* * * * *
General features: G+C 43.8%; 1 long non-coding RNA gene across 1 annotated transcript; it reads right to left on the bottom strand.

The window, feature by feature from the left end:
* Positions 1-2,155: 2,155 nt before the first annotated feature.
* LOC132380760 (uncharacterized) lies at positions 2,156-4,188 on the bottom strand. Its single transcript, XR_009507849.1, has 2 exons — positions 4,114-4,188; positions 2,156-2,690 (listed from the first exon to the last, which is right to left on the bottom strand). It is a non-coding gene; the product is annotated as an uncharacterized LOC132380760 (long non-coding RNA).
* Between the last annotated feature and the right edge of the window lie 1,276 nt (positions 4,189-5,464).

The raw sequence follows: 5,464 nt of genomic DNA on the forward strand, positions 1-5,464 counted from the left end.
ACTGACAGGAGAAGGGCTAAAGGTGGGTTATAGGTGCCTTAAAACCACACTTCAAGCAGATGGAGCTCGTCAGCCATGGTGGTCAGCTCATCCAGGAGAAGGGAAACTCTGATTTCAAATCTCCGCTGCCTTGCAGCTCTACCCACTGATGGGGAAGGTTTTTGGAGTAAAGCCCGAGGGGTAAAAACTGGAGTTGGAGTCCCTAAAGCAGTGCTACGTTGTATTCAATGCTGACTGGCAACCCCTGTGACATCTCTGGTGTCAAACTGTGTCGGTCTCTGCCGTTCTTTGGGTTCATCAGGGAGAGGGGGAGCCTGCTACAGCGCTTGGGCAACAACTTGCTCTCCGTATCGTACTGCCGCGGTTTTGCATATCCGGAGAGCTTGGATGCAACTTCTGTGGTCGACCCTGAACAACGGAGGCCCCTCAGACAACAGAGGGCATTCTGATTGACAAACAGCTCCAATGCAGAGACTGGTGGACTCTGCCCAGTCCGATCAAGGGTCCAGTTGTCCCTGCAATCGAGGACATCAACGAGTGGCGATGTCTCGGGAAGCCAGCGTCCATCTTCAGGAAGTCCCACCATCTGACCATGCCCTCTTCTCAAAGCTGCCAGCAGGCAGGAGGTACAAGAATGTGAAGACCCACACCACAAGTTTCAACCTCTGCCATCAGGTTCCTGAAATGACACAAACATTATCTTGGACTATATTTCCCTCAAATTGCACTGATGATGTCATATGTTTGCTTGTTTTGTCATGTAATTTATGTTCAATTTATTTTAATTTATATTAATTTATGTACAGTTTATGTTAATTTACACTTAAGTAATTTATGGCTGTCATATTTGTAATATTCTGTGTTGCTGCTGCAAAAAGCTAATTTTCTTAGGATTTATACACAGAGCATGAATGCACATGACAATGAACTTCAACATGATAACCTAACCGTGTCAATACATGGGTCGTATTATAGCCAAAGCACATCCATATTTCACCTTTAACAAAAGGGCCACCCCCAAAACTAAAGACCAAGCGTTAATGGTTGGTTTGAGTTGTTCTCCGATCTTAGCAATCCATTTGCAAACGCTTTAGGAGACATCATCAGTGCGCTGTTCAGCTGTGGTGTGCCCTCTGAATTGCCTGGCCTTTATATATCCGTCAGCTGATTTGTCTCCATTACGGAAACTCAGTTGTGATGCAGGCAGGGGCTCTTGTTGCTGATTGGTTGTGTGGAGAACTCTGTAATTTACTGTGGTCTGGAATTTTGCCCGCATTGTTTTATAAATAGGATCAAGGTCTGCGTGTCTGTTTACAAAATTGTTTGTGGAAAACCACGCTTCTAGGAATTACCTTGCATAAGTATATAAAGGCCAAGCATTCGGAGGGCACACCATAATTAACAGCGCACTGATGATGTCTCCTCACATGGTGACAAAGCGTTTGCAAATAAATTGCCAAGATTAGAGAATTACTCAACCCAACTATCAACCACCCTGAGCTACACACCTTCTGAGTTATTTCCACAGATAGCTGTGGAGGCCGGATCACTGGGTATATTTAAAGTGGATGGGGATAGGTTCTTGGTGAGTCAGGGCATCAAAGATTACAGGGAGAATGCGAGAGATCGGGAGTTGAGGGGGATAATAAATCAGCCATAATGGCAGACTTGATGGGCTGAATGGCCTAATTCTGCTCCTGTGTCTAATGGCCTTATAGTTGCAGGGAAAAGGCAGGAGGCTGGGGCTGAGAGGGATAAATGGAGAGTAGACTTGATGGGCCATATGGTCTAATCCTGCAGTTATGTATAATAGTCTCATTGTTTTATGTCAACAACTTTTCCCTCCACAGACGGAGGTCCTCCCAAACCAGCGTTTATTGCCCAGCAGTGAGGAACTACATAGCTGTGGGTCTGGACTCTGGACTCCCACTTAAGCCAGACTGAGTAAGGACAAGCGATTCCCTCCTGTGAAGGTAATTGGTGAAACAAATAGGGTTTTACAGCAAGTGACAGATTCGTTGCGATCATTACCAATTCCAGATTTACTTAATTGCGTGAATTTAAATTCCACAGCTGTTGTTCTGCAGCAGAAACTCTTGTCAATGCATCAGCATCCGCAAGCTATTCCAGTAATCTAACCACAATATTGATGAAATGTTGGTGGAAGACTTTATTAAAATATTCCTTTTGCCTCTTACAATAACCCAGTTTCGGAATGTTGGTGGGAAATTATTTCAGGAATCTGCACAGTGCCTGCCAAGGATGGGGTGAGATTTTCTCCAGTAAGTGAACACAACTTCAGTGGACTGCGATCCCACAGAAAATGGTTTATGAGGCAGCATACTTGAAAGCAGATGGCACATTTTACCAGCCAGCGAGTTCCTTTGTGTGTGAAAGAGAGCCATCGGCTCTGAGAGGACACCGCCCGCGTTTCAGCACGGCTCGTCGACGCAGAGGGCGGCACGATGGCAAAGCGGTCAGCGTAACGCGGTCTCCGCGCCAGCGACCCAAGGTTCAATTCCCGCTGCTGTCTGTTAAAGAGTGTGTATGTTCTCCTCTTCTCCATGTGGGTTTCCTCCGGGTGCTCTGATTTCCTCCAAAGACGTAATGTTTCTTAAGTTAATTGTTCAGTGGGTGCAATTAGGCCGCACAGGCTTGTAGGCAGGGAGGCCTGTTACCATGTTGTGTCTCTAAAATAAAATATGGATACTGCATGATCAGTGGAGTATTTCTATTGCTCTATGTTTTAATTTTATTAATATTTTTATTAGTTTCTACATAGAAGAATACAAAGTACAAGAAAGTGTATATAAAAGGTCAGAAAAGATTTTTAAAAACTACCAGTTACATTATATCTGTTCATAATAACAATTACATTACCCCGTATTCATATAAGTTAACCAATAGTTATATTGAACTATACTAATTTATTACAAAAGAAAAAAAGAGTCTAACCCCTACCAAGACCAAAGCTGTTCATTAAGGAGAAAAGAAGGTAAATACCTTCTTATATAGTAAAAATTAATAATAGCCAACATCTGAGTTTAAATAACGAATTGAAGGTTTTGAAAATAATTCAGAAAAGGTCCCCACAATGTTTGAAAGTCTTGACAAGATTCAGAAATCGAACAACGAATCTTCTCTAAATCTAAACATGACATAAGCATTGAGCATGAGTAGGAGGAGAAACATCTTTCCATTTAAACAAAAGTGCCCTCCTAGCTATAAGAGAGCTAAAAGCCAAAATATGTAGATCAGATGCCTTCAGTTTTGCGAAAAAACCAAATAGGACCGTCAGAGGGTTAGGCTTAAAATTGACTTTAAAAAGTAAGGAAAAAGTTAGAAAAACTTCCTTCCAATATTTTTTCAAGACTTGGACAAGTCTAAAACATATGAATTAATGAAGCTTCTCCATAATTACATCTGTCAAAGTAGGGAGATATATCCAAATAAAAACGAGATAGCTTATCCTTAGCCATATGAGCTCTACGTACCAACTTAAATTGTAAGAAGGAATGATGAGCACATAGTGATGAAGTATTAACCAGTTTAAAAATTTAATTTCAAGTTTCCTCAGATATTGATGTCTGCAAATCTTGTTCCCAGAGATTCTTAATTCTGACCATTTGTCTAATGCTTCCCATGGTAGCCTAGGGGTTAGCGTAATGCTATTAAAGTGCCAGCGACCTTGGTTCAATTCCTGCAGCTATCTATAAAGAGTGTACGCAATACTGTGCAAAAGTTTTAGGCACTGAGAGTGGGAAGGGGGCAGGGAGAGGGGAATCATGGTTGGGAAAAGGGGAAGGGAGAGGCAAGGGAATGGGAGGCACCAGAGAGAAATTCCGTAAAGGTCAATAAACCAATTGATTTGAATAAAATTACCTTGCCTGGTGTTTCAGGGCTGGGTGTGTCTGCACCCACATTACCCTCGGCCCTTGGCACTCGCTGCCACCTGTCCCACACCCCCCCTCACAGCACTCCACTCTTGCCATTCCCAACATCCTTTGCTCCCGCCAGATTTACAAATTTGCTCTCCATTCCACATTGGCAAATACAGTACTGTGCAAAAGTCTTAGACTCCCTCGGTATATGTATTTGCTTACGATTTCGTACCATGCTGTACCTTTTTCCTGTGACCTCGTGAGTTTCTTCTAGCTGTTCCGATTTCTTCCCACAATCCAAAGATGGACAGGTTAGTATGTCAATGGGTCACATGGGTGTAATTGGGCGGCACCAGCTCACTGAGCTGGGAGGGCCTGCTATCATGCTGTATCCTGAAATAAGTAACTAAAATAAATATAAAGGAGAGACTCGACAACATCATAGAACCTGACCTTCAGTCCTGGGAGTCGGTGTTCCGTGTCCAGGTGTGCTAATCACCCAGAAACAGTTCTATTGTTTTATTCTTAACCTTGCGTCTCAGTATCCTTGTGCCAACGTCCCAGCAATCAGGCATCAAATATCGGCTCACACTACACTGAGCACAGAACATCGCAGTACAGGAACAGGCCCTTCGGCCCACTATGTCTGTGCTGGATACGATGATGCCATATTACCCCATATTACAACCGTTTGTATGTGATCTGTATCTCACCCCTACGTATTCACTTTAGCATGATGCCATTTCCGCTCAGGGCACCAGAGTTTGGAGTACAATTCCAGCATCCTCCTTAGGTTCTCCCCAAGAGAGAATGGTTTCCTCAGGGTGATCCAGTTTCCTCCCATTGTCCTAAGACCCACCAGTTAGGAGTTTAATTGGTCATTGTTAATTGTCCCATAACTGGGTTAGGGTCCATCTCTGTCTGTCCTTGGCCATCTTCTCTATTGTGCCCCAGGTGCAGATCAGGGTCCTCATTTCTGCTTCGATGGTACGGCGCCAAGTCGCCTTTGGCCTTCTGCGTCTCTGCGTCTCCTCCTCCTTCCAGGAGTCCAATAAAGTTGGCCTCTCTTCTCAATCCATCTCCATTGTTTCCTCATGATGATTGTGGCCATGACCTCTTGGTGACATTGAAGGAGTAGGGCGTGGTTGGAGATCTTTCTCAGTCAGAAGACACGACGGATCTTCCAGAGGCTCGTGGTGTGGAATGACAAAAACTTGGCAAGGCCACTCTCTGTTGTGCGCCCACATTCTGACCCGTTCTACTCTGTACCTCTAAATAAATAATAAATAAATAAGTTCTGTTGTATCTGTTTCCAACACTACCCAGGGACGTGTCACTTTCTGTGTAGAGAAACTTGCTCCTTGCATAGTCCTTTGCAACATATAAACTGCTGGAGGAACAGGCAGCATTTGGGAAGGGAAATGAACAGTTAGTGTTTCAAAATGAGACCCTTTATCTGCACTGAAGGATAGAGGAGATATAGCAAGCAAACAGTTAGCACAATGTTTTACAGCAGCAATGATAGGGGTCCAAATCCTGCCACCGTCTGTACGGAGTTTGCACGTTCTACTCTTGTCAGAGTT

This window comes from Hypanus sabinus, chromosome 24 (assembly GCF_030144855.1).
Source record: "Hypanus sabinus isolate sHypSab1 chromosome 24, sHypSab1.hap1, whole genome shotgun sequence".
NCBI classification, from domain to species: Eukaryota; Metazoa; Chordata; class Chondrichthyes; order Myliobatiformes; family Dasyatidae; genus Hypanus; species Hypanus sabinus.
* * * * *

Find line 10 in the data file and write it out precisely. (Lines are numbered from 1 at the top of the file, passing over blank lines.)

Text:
NCBI classification, from domain to species: Eukaryota; Metazoa; Chordata; class Chondrichthyes; order Myliobatiformes; family Dasyatidae; genus Hypanus; species Hypanus sabinus.